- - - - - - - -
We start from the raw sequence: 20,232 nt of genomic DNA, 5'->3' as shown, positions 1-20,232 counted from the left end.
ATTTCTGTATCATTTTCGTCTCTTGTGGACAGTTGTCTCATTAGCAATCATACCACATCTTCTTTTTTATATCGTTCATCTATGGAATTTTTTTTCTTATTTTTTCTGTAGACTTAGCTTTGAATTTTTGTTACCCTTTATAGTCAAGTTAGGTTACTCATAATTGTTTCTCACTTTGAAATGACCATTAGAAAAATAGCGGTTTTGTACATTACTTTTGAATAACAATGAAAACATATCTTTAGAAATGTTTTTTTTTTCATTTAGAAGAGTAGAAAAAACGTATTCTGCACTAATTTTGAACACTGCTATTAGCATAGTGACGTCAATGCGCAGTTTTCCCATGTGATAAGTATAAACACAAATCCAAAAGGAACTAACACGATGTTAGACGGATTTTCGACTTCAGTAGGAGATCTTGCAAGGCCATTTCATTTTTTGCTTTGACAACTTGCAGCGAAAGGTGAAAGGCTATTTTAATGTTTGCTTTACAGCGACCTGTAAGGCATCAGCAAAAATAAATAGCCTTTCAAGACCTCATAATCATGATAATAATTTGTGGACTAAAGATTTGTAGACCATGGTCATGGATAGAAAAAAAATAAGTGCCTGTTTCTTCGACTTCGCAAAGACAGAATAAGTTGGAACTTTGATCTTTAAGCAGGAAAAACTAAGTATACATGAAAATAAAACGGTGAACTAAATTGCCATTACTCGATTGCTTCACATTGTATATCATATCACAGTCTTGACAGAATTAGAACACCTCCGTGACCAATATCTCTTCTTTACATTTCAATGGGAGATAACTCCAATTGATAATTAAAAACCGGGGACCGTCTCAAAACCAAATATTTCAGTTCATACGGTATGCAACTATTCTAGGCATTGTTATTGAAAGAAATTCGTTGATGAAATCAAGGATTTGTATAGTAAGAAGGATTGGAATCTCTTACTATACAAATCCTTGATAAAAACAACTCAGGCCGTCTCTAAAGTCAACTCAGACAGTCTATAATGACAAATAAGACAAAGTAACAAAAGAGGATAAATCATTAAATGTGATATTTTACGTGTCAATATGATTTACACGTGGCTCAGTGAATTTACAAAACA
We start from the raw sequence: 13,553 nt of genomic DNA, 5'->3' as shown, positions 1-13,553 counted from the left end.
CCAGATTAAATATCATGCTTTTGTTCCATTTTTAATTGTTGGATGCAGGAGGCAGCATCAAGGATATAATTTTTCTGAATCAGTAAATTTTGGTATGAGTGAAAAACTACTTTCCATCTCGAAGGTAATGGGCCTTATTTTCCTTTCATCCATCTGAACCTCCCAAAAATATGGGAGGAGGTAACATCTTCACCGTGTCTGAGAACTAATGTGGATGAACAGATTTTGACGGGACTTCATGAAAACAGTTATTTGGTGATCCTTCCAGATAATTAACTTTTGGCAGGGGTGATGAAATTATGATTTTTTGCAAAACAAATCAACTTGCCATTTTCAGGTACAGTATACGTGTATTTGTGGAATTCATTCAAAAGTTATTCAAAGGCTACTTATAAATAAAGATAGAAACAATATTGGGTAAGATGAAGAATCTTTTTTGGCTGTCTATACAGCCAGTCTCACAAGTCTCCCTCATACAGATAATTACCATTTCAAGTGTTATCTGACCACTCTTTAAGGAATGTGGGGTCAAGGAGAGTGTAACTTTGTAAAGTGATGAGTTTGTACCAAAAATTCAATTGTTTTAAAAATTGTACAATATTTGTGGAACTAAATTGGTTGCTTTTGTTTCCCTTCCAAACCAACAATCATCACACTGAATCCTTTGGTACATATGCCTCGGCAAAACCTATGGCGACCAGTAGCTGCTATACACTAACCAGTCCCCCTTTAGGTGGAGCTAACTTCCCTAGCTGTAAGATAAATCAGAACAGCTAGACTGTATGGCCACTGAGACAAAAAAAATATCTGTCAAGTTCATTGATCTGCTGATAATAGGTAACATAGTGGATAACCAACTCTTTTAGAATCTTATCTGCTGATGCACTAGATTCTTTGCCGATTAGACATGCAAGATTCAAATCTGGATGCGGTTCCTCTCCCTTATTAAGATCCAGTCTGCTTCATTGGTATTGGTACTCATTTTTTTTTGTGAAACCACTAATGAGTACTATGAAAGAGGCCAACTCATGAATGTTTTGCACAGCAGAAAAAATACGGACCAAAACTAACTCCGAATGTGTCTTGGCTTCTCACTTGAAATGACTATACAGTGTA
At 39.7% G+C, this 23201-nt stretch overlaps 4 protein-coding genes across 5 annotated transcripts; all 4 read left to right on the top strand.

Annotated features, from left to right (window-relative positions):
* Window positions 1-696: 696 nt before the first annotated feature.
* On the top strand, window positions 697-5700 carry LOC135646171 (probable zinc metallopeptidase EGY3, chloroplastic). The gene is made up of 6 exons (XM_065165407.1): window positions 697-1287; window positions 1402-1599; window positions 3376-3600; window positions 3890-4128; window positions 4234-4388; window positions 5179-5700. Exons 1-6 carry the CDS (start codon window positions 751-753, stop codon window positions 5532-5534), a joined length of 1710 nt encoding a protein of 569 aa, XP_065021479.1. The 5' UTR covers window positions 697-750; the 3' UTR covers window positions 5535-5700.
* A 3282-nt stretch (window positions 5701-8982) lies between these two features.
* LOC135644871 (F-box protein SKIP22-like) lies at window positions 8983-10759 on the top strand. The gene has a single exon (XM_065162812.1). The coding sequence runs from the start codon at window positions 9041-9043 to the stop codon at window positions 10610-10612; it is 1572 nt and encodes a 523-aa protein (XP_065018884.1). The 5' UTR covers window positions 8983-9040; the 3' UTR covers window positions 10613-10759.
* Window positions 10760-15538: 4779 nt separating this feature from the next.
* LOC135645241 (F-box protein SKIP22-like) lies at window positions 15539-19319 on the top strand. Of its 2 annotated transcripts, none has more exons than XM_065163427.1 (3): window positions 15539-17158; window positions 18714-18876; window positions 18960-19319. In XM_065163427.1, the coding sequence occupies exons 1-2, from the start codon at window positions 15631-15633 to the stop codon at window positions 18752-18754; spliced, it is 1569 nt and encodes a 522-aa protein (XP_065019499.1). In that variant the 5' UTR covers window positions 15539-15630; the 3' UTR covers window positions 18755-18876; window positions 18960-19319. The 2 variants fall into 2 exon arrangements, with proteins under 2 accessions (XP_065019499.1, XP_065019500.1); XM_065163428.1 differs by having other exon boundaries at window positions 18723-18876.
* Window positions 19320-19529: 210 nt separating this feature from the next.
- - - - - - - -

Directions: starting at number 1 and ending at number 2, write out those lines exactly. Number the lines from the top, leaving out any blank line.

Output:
We start from the raw sequence: 20,232 nt of genomic DNA, 5'->3' as shown, positions 1-20,232 counted from the left end.
ATTTCTGTATCATTTTCGTCTCTTGTGGACAGTTGTCTCATTAGCAATCATACCACATCTTCTTTTTTATATCGTTCATCTATGGAATTTTTTTTCTTATTTTTTCTGTAGACTTAGCTTTGAATTTTTGTTACCCTTTATAGTCAAGTTAGGTTACTCATAATTGTTTCTCACTTTGAAATGACCATTAGAAAAATAGCGGTTTTGTACATTACTTTTGAATAACAATGAAAACATATCTTTAGAAATGTTTTTTTTTTCATTTAGAAGAGTAGAAAAAACGTATTCTGCACTAATTTTGAACACTGCTATTAGCATAGTGACGTCAATGCGCAGTTTTCCCATGTGATAAGTATAAACACAAATCCAAAAGGAACTAACACGATGTTAGACGGATTTTCGACTTCAGTAGGAGATCTTGCAAGGCCATTTCATTTTTTGCTTTGACAACTTGCAGCGAAAGGTGAAAGGCTATTTTAATGTTTGCTTTACAGCGACCTGTAAGGCATCAGCAAAAATAAATAGCCTTTCAAGACCTCATAATCATGATAATAATTTGTGGACTAAAGATTTGTAGACCATGGTCATGGATAGAAAAAAAATAAGTGCCTGTTTCTTCGACTTCGCAAAGACAGAATAAGTTGGAACTTTGATCTTTAAGCAGGAAAAACTAAGTATACATGAAAATAAAACGGTGAACTAAATTGCCATTACTCGATTGCTTCACATTGTATATCATATCACAGTCTTGACAGAATTAGAACACCTCCGTGACCAATATCTCTTCTTTACATTTCAATGGGAGATAACTCCAATTGATAATTAAAAACCGGGGACCGTCTCAAAACCAAATATTTCAGTTCATACGGTATGCAACTATTCTAGGCATTGTTATTGAAAGAAATTCGTTGATGAAATCAAGGATTTGTATAGTAAGAAGGATTGGAATCTCTTACTATACAAATCCTTGATAAAAACAACTCAGGCCGTCTCTAAAGTCAACTCAGACAGTCTATAATGACAAATAAGACAAAGTAACAAAAGAGGATAAATCATTAAATGTGATATTTTACGTGTCAATATGATTTACACGTGGCTCAGTGAATTTACAAAACA